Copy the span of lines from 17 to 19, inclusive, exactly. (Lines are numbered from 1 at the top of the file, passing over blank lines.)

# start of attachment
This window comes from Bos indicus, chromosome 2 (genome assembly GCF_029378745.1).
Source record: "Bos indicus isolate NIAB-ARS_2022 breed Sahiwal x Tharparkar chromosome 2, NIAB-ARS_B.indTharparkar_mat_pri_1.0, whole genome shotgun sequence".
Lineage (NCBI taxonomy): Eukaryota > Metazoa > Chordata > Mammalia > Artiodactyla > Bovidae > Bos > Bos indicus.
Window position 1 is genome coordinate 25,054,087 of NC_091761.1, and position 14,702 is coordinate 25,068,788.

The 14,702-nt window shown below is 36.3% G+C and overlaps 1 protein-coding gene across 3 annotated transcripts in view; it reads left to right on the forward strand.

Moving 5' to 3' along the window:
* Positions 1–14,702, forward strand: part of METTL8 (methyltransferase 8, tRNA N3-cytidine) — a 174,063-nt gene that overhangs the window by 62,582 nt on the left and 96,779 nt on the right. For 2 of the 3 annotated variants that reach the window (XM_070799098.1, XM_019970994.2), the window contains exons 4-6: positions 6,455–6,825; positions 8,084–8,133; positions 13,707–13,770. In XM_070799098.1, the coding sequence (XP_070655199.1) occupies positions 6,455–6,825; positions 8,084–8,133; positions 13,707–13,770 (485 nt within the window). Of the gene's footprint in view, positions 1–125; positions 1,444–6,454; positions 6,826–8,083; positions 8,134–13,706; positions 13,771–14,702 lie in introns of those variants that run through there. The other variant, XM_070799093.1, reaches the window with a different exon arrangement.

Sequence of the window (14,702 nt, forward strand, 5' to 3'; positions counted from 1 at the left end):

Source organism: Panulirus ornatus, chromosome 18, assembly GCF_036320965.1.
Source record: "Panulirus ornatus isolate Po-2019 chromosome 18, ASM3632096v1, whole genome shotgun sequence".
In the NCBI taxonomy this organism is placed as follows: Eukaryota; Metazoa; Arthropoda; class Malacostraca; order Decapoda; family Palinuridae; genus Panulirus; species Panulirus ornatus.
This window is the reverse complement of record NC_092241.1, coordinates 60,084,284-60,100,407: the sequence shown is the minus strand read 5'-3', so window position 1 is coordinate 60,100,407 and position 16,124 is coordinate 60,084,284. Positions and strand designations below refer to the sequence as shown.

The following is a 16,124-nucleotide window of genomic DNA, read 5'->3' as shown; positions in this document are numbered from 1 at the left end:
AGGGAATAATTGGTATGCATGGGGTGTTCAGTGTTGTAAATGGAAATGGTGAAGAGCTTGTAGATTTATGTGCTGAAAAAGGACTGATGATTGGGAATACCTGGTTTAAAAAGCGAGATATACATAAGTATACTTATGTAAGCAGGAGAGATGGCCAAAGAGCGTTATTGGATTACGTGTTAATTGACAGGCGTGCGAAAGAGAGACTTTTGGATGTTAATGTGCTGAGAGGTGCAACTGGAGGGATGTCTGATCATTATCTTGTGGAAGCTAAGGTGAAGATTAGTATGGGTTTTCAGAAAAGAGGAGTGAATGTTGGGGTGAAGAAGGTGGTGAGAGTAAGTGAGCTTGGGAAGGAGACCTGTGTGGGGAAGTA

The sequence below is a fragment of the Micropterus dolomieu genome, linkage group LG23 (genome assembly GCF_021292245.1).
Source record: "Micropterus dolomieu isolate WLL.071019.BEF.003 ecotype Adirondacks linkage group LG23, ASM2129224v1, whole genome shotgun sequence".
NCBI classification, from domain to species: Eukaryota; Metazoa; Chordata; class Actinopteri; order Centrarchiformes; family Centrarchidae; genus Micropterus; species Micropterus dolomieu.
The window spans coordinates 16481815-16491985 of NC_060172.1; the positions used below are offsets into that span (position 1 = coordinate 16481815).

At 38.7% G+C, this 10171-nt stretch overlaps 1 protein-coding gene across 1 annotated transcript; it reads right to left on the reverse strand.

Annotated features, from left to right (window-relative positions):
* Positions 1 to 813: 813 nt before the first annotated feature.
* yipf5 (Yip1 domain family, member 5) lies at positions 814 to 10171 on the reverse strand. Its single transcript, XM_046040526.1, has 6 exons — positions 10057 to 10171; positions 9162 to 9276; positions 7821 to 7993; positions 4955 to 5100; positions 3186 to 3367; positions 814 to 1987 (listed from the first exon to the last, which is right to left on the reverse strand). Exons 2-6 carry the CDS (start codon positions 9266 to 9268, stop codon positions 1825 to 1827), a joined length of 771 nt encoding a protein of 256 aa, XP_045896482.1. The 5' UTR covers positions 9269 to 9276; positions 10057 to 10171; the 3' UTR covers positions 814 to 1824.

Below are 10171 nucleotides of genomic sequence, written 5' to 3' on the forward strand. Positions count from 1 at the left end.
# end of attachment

NCBI classification, from domain to species: Eukaryota; Metazoa; Chordata; class Actinopteri; order Centrarchiformes; family Centrarchidae; genus Micropterus; species Micropterus dolomieu.
The window spans coordinates 16481815-16491985 of NC_060172.1; the positions used below are offsets into that span (position 1 = coordinate 16481815).

At 38.7% G+C, this 10171-nt stretch overlaps 1 protein-coding gene across 1 annotated transcript; it reads right to left on the reverse strand.